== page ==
21/10/2019
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Concern over further delays to new Environment Bill

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Following the long-awaited publication of the new Environment Bill on 15 October, The Wildlife Trusts has commented that it is concerned that the Bill must not be delayed further if we are to tackle the serious environmental challenges we face, with cross-party support needed to trigger nature's recovery.

The recent State of Nature 2019 report revealed that one in seven species in the UK are at risk of extinction and 58% of species are in decline. The Wildlife Trusts has long called for ambitious new laws to allow nature to recover and so is delighted to see that the new Environment Bill will include legally binding targets for biodiversity.


Yellowhammer is one of many birds in decline in Britain. The species, Green-listed in 1996, has been Red-listed since 2002 (Geoff Snowball).

Dr Sue Young, head of land use planning and ecological networks for The Wildlife Trusts, said: "We're really pleased to see a commitment to creating local nature recovery strategies for the whole of England to support a Nature Recovery Network. It's very positive to hear that these will identify opportunity areas which show where action needs to be taken so that nature can recover.

"However, we are disappointed that major national infrastructure projects will not be subject to net gain – this means that the new legal requirement to make developers actively improve nature will not apply to the most damaging schemes. While we welcome the clauses strengthening the Natural Environment and Rural Communities Act – saying all public bodies must have regard to conservation and enhancement of biodiversity – we believe that this should also apply to national government when they decide on the planning of national infrastructure projects such as HS2.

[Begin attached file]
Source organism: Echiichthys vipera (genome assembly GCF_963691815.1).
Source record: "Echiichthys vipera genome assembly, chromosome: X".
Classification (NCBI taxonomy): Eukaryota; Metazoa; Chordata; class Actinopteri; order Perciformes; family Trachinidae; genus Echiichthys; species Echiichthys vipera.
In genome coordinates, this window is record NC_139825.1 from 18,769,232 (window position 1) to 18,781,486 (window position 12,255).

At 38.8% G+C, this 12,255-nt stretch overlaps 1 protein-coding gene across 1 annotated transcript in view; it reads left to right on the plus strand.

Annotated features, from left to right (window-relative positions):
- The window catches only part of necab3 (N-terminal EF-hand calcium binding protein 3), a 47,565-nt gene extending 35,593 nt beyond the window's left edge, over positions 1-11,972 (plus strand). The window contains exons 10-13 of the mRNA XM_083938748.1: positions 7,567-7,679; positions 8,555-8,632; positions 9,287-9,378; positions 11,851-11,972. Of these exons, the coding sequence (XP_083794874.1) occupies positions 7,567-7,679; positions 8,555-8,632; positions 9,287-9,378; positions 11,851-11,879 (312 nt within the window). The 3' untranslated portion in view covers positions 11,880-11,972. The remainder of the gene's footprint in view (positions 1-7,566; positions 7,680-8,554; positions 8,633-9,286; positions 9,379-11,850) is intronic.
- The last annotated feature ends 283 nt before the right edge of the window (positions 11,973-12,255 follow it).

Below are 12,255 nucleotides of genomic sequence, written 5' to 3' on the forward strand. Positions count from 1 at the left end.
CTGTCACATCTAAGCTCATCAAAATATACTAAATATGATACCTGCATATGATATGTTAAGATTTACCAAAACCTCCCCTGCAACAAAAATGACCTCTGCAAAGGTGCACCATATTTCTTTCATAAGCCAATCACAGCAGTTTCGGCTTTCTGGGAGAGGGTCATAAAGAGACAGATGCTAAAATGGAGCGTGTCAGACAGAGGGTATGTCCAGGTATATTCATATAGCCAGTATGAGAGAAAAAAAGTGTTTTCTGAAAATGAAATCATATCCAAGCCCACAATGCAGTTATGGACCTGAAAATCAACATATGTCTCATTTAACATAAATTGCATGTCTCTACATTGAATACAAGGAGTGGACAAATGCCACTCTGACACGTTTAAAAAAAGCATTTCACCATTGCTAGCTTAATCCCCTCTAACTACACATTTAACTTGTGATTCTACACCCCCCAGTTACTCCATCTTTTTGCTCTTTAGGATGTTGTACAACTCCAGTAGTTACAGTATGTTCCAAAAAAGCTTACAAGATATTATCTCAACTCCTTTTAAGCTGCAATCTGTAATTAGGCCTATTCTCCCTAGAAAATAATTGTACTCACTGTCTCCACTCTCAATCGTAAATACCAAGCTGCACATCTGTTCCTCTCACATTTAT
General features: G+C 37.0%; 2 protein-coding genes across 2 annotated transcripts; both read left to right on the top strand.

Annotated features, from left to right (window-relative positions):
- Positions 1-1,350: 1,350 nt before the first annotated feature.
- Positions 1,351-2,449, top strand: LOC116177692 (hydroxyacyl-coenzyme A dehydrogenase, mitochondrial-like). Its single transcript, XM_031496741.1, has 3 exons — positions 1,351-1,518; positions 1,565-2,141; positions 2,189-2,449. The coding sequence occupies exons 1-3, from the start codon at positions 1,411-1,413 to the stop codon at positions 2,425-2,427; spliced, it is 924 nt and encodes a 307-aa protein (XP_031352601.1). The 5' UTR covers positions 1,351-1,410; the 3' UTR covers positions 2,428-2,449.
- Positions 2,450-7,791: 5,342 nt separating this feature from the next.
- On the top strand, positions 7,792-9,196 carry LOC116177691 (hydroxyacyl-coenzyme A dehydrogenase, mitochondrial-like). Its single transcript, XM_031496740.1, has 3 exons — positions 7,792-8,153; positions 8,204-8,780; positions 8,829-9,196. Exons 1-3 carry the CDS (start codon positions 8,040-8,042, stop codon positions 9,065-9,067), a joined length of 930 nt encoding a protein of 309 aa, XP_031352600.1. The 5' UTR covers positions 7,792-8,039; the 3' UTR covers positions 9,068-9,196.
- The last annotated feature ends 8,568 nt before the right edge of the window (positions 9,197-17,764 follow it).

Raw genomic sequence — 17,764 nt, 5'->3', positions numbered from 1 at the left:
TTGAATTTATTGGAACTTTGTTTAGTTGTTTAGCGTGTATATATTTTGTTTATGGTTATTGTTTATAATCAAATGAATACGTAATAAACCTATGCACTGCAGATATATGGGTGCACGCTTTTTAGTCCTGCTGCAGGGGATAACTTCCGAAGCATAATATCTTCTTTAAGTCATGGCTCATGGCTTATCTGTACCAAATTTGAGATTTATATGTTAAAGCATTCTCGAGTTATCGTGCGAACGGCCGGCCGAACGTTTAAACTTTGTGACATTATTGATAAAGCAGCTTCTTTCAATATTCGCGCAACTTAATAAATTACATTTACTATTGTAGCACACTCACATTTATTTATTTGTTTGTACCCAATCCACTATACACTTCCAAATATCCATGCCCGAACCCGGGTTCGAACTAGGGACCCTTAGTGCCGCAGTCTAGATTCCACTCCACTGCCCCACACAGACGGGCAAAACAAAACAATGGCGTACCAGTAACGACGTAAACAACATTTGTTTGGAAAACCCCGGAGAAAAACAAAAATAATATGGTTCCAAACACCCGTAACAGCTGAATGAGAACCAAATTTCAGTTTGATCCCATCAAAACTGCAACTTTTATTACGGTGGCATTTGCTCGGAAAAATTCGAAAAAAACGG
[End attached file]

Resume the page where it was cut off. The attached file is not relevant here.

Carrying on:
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"Additionally, there have been few guarantees on the independence, resourcing or the strong enforcement powers of the new watchdog, the Office for Environmental Protection. This must change if the Government's proposals are to effectively ensure the protection of the natural environment and meet the ambition needed to turn nature's recovery from an aspiration to a reality."

In a short film for The Wildlife Trusts, calling for powerful new environmental laws and for a Nature Recovery Network, Sir David Attenborough, president emeritus of The Wildlife Trusts, said: "A wildlife-rich natural world is vital for our wellbeing and survival. We need wild places to thrive. Yet many of our systems and laws have failed the natural world.

"We now live in one of the most nature depleted places on the planet. Nature urgently needs our help to recover – and it can be done. By joining up wild places and creating more across the UK we would improve our lives and help nature to flourish – because everything works better when it's connected."

For many years we've known that nature reserves alone are not enough for wildlife's recovery. Too often we've seen wildlife forced into fewer and smaller pockets of wild space, surrounded by urban development or intensive agriculture. This reduces nature's resilience to climate change. Sir John Lawton, who led a Government review of England's wildlife sites in 2010, said: "There is compelling evidence that they are generally too small and too isolated. We need more space for nature."

To allow nature to recover, we need to reconnect the fragmented sites that remain – stitching back together Britain's tattered natural fabric of wild land and creating more space for wildlife.

A Nature Recovery Network would act as a strategic spatial planning framework to map, plan and deliver what nature needs to recover, allowing targeted delivery and investment in nature's recovery and for translating national objectives into real change on the ground.  Aligning funds such as Environmental Land Management payments and "net gain" contributions will provide value for money and allow businesses to have confidence in where and how to invest for long term environmental gain.